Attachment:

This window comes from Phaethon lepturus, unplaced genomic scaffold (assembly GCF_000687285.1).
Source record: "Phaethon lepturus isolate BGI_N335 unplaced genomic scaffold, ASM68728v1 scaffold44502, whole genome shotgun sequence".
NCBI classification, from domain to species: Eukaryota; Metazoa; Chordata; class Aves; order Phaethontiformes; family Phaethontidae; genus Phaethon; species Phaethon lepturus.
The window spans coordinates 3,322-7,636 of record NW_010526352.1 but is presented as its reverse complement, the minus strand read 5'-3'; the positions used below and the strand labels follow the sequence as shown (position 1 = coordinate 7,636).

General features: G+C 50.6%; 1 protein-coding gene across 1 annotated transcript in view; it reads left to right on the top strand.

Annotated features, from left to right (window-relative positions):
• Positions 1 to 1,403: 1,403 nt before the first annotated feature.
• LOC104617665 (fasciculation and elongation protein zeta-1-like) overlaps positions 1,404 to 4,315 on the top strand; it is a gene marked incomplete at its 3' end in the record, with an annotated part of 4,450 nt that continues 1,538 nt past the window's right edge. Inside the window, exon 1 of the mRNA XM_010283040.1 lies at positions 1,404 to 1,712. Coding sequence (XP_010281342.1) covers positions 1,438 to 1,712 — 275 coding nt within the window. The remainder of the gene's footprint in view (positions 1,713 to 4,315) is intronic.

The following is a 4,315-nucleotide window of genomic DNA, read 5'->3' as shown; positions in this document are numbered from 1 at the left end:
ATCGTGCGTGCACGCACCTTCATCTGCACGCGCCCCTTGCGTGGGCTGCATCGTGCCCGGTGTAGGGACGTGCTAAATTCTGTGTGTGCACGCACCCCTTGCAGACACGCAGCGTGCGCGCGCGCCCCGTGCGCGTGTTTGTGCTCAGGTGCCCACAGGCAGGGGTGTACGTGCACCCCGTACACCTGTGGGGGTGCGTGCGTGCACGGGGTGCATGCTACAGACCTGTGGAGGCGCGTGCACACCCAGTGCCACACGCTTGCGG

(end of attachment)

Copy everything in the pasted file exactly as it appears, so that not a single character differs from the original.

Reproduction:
This window comes from Phaethon lepturus, unplaced genomic scaffold (assembly GCF_000687285.1).
Source record: "Phaethon lepturus isolate BGI_N335 unplaced genomic scaffold, ASM68728v1 scaffold44502, whole genome shotgun sequence".
NCBI classification, from domain to species: Eukaryota; Metazoa; Chordata; class Aves; order Phaethontiformes; family Phaethontidae; genus Phaethon; species Phaethon lepturus.
The window spans coordinates 3,322-7,636 of record NW_010526352.1 but is presented as its reverse complement, the minus strand read 5'-3'; the positions used below and the strand labels follow the sequence as shown (position 1 = coordinate 7,636).

General features: G+C 50.6%; 1 protein-coding gene across 1 annotated transcript in view; it reads left to right on the top strand.

Annotated features, from left to right (window-relative positions):
• Positions 1 to 1,403: 1,403 nt before the first annotated feature.
• LOC104617665 (fasciculation and elongation protein zeta-1-like) overlaps positions 1,404 to 4,315 on the top strand; it is a gene marked incomplete at its 3' end in the record, with an annotated part of 4,450 nt that continues 1,538 nt past the window's right edge. Inside the window, exon 1 of the mRNA XM_010283040.1 lies at positions 1,404 to 1,712. Coding sequence (XP_010281342.1) covers positions 1,438 to 1,712 — 275 coding nt within the window. The remainder of the gene's footprint in view (positions 1,713 to 4,315) is intronic.

The following is a 4,315-nucleotide window of genomic DNA, read 5'->3' as shown; positions in this document are numbered from 1 at the left end:
ATCGTGCGTGCACGCACCTTCATCTGCACGCGCCCCTTGCGTGGGCTGCATCGTGCCCGGTGTAGGGACGTGCTAAATTCTGTGTGTGCACGCACCCCTTGCAGACACGCAGCGTGCGCGCGCGCCCCGTGCGCGTGTTTGTGCTCAGGTGCCCACAGGCAGGGGTGTACGTGCACCCCGTACACCTGTGGGGGTGCGTGCGTGCACGGGGTGCATGCTACAGACCTGTGGAGGCGCGTGCACACCCAGTGCCACACGCTTGCGG